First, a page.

7 Times Black-ish Taught Us About Social Movements

From colorism to COVID-19, Black-ish, starring Anthony Anderson and Tracee Ellis Ross, has addressed many social issues throughout its eight seasons.

By Jillian Fabiano Feb 16, 2022 12:00 AMTags
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Black-ish may soon be coming to an end, but it's lasting impact certainly won't be.

The ABC comedyknown for addressing social issues in a humorous and easily digestible way—is currently airing its eighth and final season. The critically acclaimed series, starring Anthony Anderson, Tracee Ellis Ross and Yara Shahidi, has touched on numerous topics including colorism, COVID-19, feminism and much more. 

In an interview with Columbus Telegram, Ross shared that she is happy about the impact Black-ish has had. "There's a never-ending amount of topics for us to discuss that are part of the wallpaper of our lives," she explained. "We did that incredibly beautifully, from Juneteenth to police brutality to postpartum depression. We leave with a whole bunch of joy and pride about how we handled everything."

And Anderson agrees. In an interview with Good Morning America, the actor discussed the immense impact that episode had on the country. "I like to think we had a small part in making that happen," the 51-year-old actor said of President Joe Biden making Juneteenth a national holiday back in 2021.

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From feminism to Juneteenth, scroll to see how Black-ish taught us about social movements.


In "Feminisnt," after learning that Diane (Marsai Martin) and Dre's mother Ruby (Jenifer Lewis) didn't believe in feminism, Bow brings Diane to her feminism group to teach her what it actually is.

With the help of her friends, aka former Girlfriends co-stars, Golden Brooks, Jill Marie Jones and Persia White, Bow discusses the complexities of intersectional feminism, and specifically white feminism blind spots.

Postpartum Depression

After giving birth to her son, Bow was having difficulties connecting with him. Though she was in denial and was embarrassed, she came to the realization that she had postpartum depression.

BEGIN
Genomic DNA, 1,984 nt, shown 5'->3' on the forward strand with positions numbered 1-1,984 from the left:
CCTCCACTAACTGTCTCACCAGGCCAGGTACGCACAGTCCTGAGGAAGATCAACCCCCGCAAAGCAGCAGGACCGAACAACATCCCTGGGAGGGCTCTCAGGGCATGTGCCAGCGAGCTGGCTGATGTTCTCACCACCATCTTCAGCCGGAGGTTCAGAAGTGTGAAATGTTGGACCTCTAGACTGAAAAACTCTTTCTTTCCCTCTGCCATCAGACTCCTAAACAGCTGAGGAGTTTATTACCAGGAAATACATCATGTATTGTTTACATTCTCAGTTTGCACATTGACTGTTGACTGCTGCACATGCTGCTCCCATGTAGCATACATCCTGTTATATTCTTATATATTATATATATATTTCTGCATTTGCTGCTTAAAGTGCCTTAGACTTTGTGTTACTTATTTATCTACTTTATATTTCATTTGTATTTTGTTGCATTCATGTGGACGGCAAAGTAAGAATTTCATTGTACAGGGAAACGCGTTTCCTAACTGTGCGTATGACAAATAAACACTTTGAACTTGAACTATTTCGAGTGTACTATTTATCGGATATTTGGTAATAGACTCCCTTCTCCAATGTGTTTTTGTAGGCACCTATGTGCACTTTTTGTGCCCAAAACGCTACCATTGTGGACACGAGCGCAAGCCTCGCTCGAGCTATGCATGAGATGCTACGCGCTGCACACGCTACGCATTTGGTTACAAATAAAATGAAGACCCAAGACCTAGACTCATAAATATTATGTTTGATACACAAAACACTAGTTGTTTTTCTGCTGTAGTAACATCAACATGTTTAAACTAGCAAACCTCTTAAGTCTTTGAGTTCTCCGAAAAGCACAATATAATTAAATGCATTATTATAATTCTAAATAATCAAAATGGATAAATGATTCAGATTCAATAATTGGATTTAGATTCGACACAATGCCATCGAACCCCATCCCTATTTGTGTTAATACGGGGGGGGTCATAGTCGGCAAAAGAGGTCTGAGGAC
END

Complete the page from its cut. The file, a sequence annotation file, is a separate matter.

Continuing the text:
The episode made it clear that it is nothing to be ashamed of, and that it's a chemical imbalance rather than a weakness.

Police Brutality

In the season two episode titled "Hope," the Johnson parents teach their children about police brutality while watching a fake indictment case. The pair have differing views on how to address the topic with Jack and Diane. 

"They are not just children, they are Black children and they need to know the world they are living in," Dre says in the episode.

"I just want to give them a little faith in the world," Bow adds. "Help them hold on to their innocence and be kids a little while longer."

The Presidential Election

In an election special, the Johnson family teaches Black-ish viewers about the history of voting and voting suppression.

At the end of the episode, Junior—who is now legally able to vote—feels defeated. But Dre reassures him that he has to vote.

"The machine was built to keep us out, but the only time that things changed in this country was when people did whatever it takes to make their voices count," Dre says to Junior.

"You have to vote, son," he continues later in the episode. "I know it may sound hopeless but that's what they want you to believe to keep you from participating. But the ballot is the best weapon we have."


After Diane gets her school photos back from picture day, Bow and Dre realize that the lighting the school used was not conductive to photographing dark skin—resulting in Diane looking like a shadow in the pictures. 

This incident incited an important conversation regarding colorism, and the stereotypes that come along with being light-skin vs. dark-skin.


In "Juneteenth," one of the most iconic Black-ish episodes, an 1865 version of the Johnson family celebrates June 19th, which is the day slaves were told they were freed in the United States.



In "Hero Pizza," Black-ish addressed the COVID-19 pandemic, as well as the difficulties first responders face. 

In the beginning of the episode, Bow's family praises her for the work she does, but over time, they begin to lose interest. 

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